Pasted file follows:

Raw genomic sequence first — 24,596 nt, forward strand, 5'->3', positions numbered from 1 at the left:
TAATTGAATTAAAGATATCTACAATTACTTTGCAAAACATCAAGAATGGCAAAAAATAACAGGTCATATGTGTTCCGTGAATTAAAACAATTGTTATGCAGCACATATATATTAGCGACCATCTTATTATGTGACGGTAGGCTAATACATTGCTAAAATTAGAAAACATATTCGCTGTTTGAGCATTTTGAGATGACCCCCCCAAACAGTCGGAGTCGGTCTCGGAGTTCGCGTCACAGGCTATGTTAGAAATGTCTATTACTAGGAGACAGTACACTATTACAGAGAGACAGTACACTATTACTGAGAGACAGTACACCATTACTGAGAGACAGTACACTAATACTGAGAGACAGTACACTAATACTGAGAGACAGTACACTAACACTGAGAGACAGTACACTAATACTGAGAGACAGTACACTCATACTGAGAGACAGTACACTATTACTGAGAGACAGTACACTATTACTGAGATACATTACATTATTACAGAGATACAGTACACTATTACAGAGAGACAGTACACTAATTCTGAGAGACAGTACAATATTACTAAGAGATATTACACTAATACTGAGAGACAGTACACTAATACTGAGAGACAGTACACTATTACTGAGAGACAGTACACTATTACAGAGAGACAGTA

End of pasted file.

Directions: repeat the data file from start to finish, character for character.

Raw genomic sequence first — 24,596 nt, forward strand, 5'->3', positions numbered from 1 at the left:
TAATTGAATTAAAGATATCTACAATTACTTTGCAAAACATCAAGAATGGCAAAAAATAACAGGTCATATGTGTTCCGTGAATTAAAACAATTGTTATGCAGCACATATATATTAGCGACCATCTTATTATGTGACGGTAGGCTAATACATTGCTAAAATTAGAAAACATATTCGCTGTTTGAGCATTTTGAGATGACCCCCCCAAACAGTCGGAGTCGGTCTCGGAGTTCGCGTCACAGGCTATGTTAGAAATGTCTATTACTAGGAGACAGTACACTATTACAGAGAGACAGTACACTATTACTGAGAGACAGTACACCATTACTGAGAGACAGTACACTAATACTGAGAGACAGTACACTAATACTGAGAGACAGTACACTAACACTGAGAGACAGTACACTAATACTGAGAGACAGTACACTCATACTGAGAGACAGTACACTATTACTGAGAGACAGTACACTATTACTGAGATACATTACATTATTACAGAGATACAGTACACTATTACAGAGAGACAGTACACTAATTCTGAGAGACAGTACAATATTACTAAGAGATATTACACTAATACTGAGAGACAGTACACTAATACTGAGAGACAGTACACTATTACTGAGAGACAGTACACTATTACAGAGAGACAGTA